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Tech groups push policy priorities for the Trump administration

Grant Gross | Nov. 11, 2016
Some of the policy proposals may be wishful thinking, however

Technology trade groups are already pushing out their policy priorities for President-elect Donald Trump's administration, even though his campaign rarely touched on IT issues.

With Silicon Valley largely opposed to Trump during the campaign and his tech policy agenda paper thin, policy recommendations from tech trade groups may be an exercise in wishful thinking. Still, several tech groups congratulated Trump on his unexpected victory and expressed optimism about this presidency.

One point of optimism for the tech industry was the Trump campaign's last-minute addition of telecommunications networks to a long list of infrastructure projects he hopes to fund. Other infrastructure projects on Trump's list include roads, bridges, tunnels, airports, railroads, ports, pipelines, and the electricity grid, and it's unclear how he plans to pay for the plan, given that Trump also has promised large tax cuts, and whether telecommunications networks would be a priority. 

Still, trade group USTelecom reminded Trump of the huge role the internet played in this year's campaign in its congratulatory note.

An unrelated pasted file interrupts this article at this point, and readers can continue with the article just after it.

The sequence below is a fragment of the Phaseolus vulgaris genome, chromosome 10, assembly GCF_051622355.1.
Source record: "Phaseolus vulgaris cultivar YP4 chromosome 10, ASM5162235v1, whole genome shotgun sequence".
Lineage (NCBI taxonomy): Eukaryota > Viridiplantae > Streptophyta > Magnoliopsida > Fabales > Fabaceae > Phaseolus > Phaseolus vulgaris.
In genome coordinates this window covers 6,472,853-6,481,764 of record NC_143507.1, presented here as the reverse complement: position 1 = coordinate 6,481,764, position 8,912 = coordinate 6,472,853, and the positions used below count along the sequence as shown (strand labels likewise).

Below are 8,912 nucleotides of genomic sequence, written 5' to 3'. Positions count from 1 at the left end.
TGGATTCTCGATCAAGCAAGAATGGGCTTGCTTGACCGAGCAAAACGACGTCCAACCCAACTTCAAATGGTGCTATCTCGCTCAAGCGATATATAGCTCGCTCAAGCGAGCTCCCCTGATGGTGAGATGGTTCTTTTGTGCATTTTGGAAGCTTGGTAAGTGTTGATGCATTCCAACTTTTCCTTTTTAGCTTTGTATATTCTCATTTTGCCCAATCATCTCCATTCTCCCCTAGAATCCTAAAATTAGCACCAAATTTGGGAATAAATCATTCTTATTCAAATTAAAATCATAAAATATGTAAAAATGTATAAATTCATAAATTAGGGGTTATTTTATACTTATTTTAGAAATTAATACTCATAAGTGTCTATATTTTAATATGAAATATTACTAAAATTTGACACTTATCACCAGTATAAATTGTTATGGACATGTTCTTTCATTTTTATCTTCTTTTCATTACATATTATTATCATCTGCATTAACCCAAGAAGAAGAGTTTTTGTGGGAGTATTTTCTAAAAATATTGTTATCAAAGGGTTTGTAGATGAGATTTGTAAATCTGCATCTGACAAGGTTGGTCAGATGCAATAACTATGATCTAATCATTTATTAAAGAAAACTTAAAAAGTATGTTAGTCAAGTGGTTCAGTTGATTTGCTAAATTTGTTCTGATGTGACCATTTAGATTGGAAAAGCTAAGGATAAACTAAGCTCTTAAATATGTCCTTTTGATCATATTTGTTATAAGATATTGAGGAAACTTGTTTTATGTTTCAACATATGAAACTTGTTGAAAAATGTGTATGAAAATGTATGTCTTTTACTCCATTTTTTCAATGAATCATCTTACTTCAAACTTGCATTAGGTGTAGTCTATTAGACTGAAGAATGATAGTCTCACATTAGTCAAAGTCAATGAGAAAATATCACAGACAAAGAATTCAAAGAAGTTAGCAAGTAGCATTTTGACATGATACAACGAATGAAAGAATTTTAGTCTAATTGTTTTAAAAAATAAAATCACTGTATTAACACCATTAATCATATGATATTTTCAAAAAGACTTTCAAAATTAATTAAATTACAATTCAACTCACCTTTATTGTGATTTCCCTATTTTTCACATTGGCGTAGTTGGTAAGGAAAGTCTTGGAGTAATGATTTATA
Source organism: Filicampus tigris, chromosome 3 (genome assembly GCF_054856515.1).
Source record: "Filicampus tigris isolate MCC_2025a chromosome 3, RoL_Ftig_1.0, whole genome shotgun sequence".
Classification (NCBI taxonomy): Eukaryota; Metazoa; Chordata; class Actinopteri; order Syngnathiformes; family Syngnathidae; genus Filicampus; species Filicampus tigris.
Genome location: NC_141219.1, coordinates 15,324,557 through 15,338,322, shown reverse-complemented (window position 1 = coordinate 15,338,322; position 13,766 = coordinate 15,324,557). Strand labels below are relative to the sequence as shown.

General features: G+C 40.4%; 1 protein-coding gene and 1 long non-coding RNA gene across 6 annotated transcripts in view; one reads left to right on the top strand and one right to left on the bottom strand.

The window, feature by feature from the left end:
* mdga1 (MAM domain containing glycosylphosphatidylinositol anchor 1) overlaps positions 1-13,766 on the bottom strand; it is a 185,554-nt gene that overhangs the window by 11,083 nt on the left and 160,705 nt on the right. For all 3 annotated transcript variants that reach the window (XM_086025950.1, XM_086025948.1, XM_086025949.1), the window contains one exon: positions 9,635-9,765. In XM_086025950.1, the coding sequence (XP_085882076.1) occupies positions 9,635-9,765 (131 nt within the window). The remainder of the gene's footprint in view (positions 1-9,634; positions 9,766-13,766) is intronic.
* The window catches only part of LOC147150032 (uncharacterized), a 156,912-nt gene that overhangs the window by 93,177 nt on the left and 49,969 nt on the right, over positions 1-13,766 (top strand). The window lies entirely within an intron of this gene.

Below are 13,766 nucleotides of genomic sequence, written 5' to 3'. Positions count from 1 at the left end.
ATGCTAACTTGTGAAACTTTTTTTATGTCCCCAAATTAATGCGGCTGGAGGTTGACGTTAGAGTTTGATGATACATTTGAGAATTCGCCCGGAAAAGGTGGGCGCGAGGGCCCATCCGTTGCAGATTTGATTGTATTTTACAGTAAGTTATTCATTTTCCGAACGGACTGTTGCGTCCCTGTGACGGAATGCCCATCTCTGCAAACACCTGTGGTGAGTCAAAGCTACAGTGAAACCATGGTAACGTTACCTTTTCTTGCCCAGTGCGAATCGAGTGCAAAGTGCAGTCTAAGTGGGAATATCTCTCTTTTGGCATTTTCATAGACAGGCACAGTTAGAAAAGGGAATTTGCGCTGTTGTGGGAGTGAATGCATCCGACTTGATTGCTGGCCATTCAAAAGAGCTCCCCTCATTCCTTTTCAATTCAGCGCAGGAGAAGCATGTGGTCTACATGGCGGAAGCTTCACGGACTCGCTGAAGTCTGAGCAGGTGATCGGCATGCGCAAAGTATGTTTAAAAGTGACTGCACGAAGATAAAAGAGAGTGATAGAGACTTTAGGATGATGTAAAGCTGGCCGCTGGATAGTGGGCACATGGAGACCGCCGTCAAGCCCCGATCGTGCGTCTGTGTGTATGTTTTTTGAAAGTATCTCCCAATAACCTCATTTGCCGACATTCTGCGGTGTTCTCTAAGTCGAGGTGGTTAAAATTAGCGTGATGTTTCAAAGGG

The trade group looks forward to working with Trump's administration "to advance his commitment"  to investments in telecommunications, USTelecom said by email. "This election cycle dramatically illustrated the critical role that broadband plays in our nation, providing millions of Americans an unprecedented ability to stay involved in campaigns for public office at the local, state, and national level – and enabling a new kind of citizen engagement in the democratic process."

Trump also talked briefly about cybersecurity during his campaign, giving one speech in October, and releasing a short policy statement at the same time. Trump questioned U.S. intelligence agencies for blaming Russia for hacks of the Democratic National Committee and other Democratic targets during the campaign, and at one point, he encouraged Russian hackers to "find" emails deleted by opponent Hillary Clinton.

Nevertheless, a Trump administration may be an opportunity to cut unnecessary regulations while building on a public and private partnership model already embraced by President Barack Obama's administration, said Larry Clinton, president of the Internet Security Alliance.

"We think the Trump election could be very progressive for cybersecurity policy," he said by email. It's unclear what priority Trump will give to cybersecurity, but "we do think on these issues there is cause for optimism."

In addition, Clinton expects the Trump administration to give cybercrime enforcement a higher priority than Obama has, Clinton said. The U.S. government is spending less than US$5 billion a year to fight cybercrime, while losses run into the hundreds of billions of dollars. A Trump review of cybercrime efforts should "begin to correct this imbalance," he said.

TechNet, a network of tech executives, congratulated Trump. "We must now turn to the hard work of governing and addressing the very real challenges and opportunities facing our nation," TechNet President and CEO Linda Moore said by email.

 

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